Riis' true-life WWII drama draws families

First-timer helmer Anne-Grethe Bjarup Riis’ WWII drama “Hvidstengruppen” (“This Life”) has become the second highest-grossing Danish film in the past 35 years on home turf, earning DKR54 million ($9.4 million) in 11 weeks.

The film, based on a true story, centers on the Fiil family, who were caught by the Gestapo helping resistance fighters during the Nazi occupation.

On March 1, some 67 years later, surviving family members were invited to the film’s preem in Randers in Jutland, where the events took place, by exec producer Regner Grasten. The highly charged and emotional evening was covered by all the local television news programs.

Grasten said he got the idea of opening “This Life” in the provinces, rather than in Copenhagen, after reading about “The Intouchables,” whose French preem took place not in Paris but at a fest in Angouleme.

To get an idea of local auds’ passion for “This Life,” the top earning Hollywood offering in 2011 was “Harry Potter and the Deathly Hallows: Part 2,” which took $10.2 million.

Budgeted at $4.5 million, “This Life” avoids expensive action sequences of necessity. Instead, it focuses on family relationships.

Grasten said many people have drawn parallels between the fate of the Fiils in the film and events during the Arab Spring, when ordinary people of all ages put their lives in danger to fight for freedom. “They want to know why those families and young people are risking their lives. They see it on television every day,” he told Variety.

Grasten said that he detects a sea change in the mood of many cinemagoers. “You see it all over the world: People want to see movies about values, films like ‘The King’s Speech’ and ‘Intouchables,’” he said. “Movies like ‘This Life’ have staying power because people want to go to the cinema and have a social experience with their friends and families, and they want something to talk about afterwards.”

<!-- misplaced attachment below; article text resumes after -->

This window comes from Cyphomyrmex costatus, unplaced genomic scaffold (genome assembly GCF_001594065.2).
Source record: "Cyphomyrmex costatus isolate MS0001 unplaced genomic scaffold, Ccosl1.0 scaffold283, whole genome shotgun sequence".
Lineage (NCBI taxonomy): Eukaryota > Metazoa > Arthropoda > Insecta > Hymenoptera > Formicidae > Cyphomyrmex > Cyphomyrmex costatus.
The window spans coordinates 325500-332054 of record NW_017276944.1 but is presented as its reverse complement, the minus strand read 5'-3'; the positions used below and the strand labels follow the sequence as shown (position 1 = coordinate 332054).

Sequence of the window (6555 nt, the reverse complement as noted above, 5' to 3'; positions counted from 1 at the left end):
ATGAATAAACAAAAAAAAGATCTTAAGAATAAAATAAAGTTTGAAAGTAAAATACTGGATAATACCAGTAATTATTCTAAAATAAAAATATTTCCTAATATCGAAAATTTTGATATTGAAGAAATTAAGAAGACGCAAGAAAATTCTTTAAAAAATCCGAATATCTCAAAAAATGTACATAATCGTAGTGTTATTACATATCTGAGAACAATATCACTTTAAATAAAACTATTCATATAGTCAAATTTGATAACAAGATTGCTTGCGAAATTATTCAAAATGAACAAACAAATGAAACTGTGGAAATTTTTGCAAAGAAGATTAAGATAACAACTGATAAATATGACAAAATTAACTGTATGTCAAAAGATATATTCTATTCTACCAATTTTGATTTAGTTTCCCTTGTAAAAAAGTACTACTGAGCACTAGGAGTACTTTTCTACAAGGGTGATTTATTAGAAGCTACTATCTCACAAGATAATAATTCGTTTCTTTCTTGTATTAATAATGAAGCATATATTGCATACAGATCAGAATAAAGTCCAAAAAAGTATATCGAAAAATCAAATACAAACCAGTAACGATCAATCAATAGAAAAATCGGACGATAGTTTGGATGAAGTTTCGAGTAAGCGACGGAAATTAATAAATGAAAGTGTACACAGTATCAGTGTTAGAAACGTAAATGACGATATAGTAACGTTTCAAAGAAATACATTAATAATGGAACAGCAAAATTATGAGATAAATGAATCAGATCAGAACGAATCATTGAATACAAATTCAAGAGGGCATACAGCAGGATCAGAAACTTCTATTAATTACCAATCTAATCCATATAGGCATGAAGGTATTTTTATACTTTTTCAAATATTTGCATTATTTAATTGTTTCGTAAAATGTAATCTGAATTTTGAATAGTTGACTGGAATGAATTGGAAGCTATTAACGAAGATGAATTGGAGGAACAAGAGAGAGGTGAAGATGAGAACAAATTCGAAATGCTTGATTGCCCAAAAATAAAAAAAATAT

Grasten wanted families to see the film together, and to that end, he ran the trailer on TV in primetime, as well as full-page ads in the main dailies, over the Christmas break, a time when many families are gathered together. “At that moment, the whole Fiil family decided that they would see the movie together on March 1. That’s why we had such a huge opening, which is unusual for a drama movie,” Grasten said.

On April 9, the date that Germany invaded Denmark in 1940, broadcaster TV2, which backed the pic alongside the Danish Film Institute, showed two docus linked to “This Life.” One went behind the scenes as the film lensed, and the other looked at the real family whose story is told in the film. Ad spots for the film ran with the documentaries.

Grasten said that he won’t screen the pic at the Cannes Market as he wants “This Life” to prove itself as a fest movie first. He is aiming for a berth at the Czech Republic’s Karlovy Vary Film Festival. He also is hoping to get the pic adopted as the Danish foreign-language Oscar entry.

The top earning Danish film of all time is helmer Mikkel Norgaard’s “Clown — the Movie,” released in 2010, which grossed $11.3 million.

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